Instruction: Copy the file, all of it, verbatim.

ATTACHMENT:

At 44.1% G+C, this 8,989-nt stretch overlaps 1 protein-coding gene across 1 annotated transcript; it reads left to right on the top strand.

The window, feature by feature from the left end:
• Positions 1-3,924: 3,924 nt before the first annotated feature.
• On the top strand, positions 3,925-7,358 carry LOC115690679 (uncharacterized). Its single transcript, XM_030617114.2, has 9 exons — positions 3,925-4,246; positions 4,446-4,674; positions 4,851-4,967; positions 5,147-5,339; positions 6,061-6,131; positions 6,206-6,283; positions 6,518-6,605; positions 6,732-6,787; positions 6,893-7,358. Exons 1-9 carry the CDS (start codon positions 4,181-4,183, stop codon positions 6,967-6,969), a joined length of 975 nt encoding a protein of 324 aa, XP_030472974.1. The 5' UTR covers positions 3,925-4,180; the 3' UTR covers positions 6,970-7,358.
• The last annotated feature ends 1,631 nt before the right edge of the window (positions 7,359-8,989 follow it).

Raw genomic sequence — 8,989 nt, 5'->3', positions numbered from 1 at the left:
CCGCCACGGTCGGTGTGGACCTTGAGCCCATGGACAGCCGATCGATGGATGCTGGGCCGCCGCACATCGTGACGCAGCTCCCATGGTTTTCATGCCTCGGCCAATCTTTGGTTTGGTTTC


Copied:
At 44.1% G+C, this 8,989-nt stretch overlaps 1 protein-coding gene across 1 annotated transcript; it reads left to right on the top strand.

The window, feature by feature from the left end:
• Positions 1-3,924: 3,924 nt before the first annotated feature.
• On the top strand, positions 3,925-7,358 carry LOC115690679 (uncharacterized). Its single transcript, XM_030617114.2, has 9 exons — positions 3,925-4,246; positions 4,446-4,674; positions 4,851-4,967; positions 5,147-5,339; positions 6,061-6,131; positions 6,206-6,283; positions 6,518-6,605; positions 6,732-6,787; positions 6,893-7,358. Exons 1-9 carry the CDS (start codon positions 4,181-4,183, stop codon positions 6,967-6,969), a joined length of 975 nt encoding a protein of 324 aa, XP_030472974.1. The 5' UTR covers positions 3,925-4,180; the 3' UTR covers positions 6,970-7,358.
• The last annotated feature ends 1,631 nt before the right edge of the window (positions 7,359-8,989 follow it).

Raw genomic sequence — 8,989 nt, 5'->3', positions numbered from 1 at the left:
CCGCCACGGTCGGTGTGGACCTTGAGCCCATGGACAGCCGATCGATGGATGCTGGGCCGCCGCACATCGTGACGCAGCTCCCATGGTTTTCATGCCTCGGCCAATCTTTGGTTTGGTTTC